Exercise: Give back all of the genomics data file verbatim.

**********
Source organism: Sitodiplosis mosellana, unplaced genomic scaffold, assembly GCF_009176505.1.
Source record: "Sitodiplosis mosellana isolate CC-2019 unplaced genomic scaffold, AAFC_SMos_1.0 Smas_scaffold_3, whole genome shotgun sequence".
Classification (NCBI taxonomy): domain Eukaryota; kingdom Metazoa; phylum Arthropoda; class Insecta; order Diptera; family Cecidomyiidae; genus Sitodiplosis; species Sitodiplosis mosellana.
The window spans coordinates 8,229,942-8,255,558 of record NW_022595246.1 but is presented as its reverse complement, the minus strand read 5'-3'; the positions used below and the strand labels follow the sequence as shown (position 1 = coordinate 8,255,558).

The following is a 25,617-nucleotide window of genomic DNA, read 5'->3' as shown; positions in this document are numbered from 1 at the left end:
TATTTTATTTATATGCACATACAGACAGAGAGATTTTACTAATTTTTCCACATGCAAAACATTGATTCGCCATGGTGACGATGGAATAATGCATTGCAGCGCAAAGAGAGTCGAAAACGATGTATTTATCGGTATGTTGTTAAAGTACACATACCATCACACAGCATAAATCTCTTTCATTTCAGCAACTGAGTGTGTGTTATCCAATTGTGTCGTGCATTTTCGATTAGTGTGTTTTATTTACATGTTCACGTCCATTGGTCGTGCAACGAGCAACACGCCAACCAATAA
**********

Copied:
Source organism: Sitodiplosis mosellana, unplaced genomic scaffold, assembly GCF_009176505.1.
Source record: "Sitodiplosis mosellana isolate CC-2019 unplaced genomic scaffold, AAFC_SMos_1.0 Smas_scaffold_3, whole genome shotgun sequence".
Classification (NCBI taxonomy): domain Eukaryota; kingdom Metazoa; phylum Arthropoda; class Insecta; order Diptera; family Cecidomyiidae; genus Sitodiplosis; species Sitodiplosis mosellana.
The window spans coordinates 8,229,942-8,255,558 of record NW_022595246.1 but is presented as its reverse complement, the minus strand read 5'-3'; the positions used below and the strand labels follow the sequence as shown (position 1 = coordinate 8,255,558).

The following is a 25,617-nucleotide window of genomic DNA, read 5'->3' as shown; positions in this document are numbered from 1 at the left end:
TATTTTATTTATATGCACATACAGACAGAGAGATTTTACTAATTTTTCCACATGCAAAACATTGATTCGCCATGGTGACGATGGAATAATGCATTGCAGCGCAAAGAGAGTCGAAAACGATGTATTTATCGGTATGTTGTTAAAGTACACATACCATCACACAGCATAAATCTCTTTCATTTCAGCAACTGAGTGTGTGTTATCCAATTGTGTCGTGCATTTTCGATTAGTGTGTTTTATTTACATGTTCACGTCCATTGGTCGTGCAACGAGCAACACGCCAACCAATAA